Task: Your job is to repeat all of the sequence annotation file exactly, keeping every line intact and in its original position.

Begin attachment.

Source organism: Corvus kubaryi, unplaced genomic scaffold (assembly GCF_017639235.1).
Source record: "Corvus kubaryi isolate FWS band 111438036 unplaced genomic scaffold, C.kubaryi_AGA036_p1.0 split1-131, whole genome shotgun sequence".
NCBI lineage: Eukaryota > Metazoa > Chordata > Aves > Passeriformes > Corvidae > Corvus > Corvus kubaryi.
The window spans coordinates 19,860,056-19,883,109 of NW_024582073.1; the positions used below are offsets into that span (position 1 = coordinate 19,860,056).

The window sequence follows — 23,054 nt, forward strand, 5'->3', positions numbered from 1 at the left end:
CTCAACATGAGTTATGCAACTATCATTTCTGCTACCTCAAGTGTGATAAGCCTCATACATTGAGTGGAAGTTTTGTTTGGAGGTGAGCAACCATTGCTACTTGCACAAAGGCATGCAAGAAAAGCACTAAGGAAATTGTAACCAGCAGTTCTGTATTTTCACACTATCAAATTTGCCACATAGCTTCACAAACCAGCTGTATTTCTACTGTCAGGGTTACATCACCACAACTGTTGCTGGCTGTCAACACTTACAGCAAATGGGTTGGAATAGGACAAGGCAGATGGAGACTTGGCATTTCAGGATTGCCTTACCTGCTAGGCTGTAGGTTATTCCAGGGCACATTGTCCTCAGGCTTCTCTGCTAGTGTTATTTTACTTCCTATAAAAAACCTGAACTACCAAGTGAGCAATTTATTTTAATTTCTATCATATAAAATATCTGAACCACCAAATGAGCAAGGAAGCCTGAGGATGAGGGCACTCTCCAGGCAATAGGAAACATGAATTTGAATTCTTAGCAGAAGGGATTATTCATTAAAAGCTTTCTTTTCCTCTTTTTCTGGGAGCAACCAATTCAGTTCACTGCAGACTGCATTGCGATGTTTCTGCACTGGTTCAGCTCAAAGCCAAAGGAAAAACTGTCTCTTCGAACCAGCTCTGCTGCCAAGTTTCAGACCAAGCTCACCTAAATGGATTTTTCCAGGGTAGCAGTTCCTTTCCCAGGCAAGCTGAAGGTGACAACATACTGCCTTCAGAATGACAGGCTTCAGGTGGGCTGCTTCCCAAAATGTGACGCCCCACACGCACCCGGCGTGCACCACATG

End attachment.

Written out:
Source organism: Corvus kubaryi, unplaced genomic scaffold (assembly GCF_017639235.1).
Source record: "Corvus kubaryi isolate FWS band 111438036 unplaced genomic scaffold, C.kubaryi_AGA036_p1.0 split1-131, whole genome shotgun sequence".
NCBI lineage: Eukaryota > Metazoa > Chordata > Aves > Passeriformes > Corvidae > Corvus > Corvus kubaryi.
The window spans coordinates 19,860,056-19,883,109 of NW_024582073.1; the positions used below are offsets into that span (position 1 = coordinate 19,860,056).

The window sequence follows — 23,054 nt, forward strand, 5'->3', positions numbered from 1 at the left end:
CTCAACATGAGTTATGCAACTATCATTTCTGCTACCTCAAGTGTGATAAGCCTCATACATTGAGTGGAAGTTTTGTTTGGAGGTGAGCAACCATTGCTACTTGCACAAAGGCATGCAAGAAAAGCACTAAGGAAATTGTAACCAGCAGTTCTGTATTTTCACACTATCAAATTTGCCACATAGCTTCACAAACCAGCTGTATTTCTACTGTCAGGGTTACATCACCACAACTGTTGCTGGCTGTCAACACTTACAGCAAATGGGTTGGAATAGGACAAGGCAGATGGAGACTTGGCATTTCAGGATTGCCTTACCTGCTAGGCTGTAGGTTATTCCAGGGCACATTGTCCTCAGGCTTCTCTGCTAGTGTTATTTTACTTCCTATAAAAAACCTGAACTACCAAGTGAGCAATTTATTTTAATTTCTATCATATAAAATATCTGAACCACCAAATGAGCAAGGAAGCCTGAGGATGAGGGCACTCTCCAGGCAATAGGAAACATGAATTTGAATTCTTAGCAGAAGGGATTATTCATTAAAAGCTTTCTTTTCCTCTTTTTCTGGGAGCAACCAATTCAGTTCACTGCAGACTGCATTGCGATGTTTCTGCACTGGTTCAGCTCAAAGCCAAAGGAAAAACTGTCTCTTCGAACCAGCTCTGCTGCCAAGTTTCAGACCAAGCTCACCTAAATGGATTTTTCCAGGGTAGCAGTTCCTTTCCCAGGCAAGCTGAAGGTGACAACATACTGCCTTCAGAATGACAGGCTTCAGGTGGGCTGCTTCCCAAAATGTGACGCCCCACACGCACCCGGCGTGCACCACATG